Interviewer: If you had an opportunity to study at an IB school during high school would you or would you not attend? Why or why not?

Mr.Kuhlman: This one is hard to answer. Knowing me as a high school [student], I don’t think I would have the dedication. It was hard to move to Michigan, it was frustration because I wanted more [diversity].

Interviewer: What profession would you choose if you weren’t a teacher?

Mr.Kuhlman: I have always wanted to work for Disney,or professional theater.

Interviewer: What made you want to be a teacher and how was the process of becoming one?

Mr.Kuhlman: When I did Career cruising in high school, … the 5th choice I received was a high school teacher. It bothered me because I felt like I was doing what a test said but I liked the idea of teaching. One summer I was working with a group of middle school kids and I saw my passion. For me it was the opportunity to have an impact and a ripple effect in some way shape or form. I’m passionate about helping students and try[ing] to make changes in the world, one student at a time.

Interviewer: What do you enjoy most about teaching?

Mr.Kuhlman: Hard to pick one thing. It’s intangibles, like being able to help students become more confident. Thinking about different ways to do things, developing the people they will eventually become. Relationship and growth with both student and teacher.

Interviewer: What do you find most challenging about teaching?

Mr.Kuhlman: Staying balanced. I want to do so much because I want to help and be a part of things.

Interviewer: What is your most memorable moment in UAIS?

Mr.Kuhlman: [It is a] collective moment, teaching often is a profession that doesn’t give a concert product I’m not solely responsible for doing something, the students in this program are so thankful. When students let me know their [thoughts]. The class of 2013 made a box with a class note where they just expressed their thanks. There was a mutual understanding of a shared experiences. Similarly, a letter from a student at Columbia and his experience in the debate team. That’s important. In life we need to have mentors, my grandfather was my mentor. He taught me that as an educator I want you to change the lives of 6 kids. Do that and think of those 6 people.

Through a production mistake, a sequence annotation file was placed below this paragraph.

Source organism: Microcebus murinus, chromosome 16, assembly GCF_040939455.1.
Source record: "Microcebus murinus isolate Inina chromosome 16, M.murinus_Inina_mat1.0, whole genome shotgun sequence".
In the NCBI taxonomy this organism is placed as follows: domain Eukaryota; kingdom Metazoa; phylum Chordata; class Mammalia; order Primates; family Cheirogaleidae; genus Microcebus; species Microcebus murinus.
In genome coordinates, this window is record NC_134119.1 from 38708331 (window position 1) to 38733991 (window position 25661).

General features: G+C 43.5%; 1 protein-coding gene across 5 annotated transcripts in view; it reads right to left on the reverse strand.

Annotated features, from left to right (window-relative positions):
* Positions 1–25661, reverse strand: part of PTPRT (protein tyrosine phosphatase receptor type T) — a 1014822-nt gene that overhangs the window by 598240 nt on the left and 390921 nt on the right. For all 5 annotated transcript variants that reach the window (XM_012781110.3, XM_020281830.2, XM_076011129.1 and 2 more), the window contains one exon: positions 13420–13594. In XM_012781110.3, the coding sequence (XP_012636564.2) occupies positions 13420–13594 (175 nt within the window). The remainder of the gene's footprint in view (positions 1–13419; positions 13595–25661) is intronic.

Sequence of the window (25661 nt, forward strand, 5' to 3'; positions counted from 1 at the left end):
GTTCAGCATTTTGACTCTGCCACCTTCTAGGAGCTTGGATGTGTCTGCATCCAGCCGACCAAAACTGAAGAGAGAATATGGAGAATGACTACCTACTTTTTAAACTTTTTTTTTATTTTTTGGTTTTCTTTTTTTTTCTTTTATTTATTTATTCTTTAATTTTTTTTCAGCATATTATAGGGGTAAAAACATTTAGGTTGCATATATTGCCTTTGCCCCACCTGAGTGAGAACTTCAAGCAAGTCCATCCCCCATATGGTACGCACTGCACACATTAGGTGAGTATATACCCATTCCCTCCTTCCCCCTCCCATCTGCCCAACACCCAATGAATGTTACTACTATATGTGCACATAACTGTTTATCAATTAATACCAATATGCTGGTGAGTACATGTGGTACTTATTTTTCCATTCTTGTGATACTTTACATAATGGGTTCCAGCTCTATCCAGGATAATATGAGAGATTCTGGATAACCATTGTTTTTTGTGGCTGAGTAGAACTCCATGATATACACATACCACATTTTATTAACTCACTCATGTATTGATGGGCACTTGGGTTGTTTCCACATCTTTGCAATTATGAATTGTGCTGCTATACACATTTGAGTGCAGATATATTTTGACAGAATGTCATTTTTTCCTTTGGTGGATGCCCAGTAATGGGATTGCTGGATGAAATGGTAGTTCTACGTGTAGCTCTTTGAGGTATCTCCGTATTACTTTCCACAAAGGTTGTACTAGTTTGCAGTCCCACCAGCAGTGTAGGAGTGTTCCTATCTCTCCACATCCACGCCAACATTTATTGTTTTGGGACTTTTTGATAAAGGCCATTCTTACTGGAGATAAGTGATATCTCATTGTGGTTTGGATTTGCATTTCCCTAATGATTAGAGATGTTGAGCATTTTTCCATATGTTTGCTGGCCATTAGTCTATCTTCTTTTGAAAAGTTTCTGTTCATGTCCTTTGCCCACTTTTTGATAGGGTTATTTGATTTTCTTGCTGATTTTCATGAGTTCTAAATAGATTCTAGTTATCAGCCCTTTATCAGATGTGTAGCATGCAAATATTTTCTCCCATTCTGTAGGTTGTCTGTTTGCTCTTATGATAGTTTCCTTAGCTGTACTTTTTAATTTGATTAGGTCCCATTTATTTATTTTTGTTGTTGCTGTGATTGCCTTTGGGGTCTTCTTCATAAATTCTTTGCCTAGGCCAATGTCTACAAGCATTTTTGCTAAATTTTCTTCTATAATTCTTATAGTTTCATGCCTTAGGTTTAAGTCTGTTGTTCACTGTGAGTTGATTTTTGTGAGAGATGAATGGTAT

Interviewer: What was one failure that you learned something?

Mr.Kuhlman: When I was working as a butcher, I was just miserable and I was having a bad day. I was taking out the trash and a homeless person approaches me. I didn’t want to be bothered, and thought that she’s probably going to ask for money. She said “excuse me sir…smile”I had failed at appreciat[ing] what I had, life is a precious thing. This helped me realize I need to appreciate and recognize what the [means]. I tried to keep that in mind.

Interviewer: What was your inspiration to pursue theater?

Mr.Kuhlman: My family. Theater is in my blood, my grandfather was a director, my dad did theater, my mom was a theater major in college, other family members who are professional actors. I developed an appreciation so early on … There’s nothing like performing live in front of an audience.

Interviewer: Have you applied your theater degree/experience to any outside events? (Plays, commercials, etc)

Mr.Kuhlman: I had done some community work, in a show for sterling civics, I directed their summer musical. In debate and forensic. 2 state boards. Participate in forensic and debate, a state wide decisions, through debate and forensics.

Interviewer: Family traditions

Mr.Kuhlman: Really important family traditions are bonfires in the summer, cut[ting] down our Christmas tree, not a fake one. We hold hands when we pray. Always give hugs and say I love you.  Its important to always let others know you love them. Last tradition, is discussion. We all end up in a room in some form of discussion. Socratic in nature.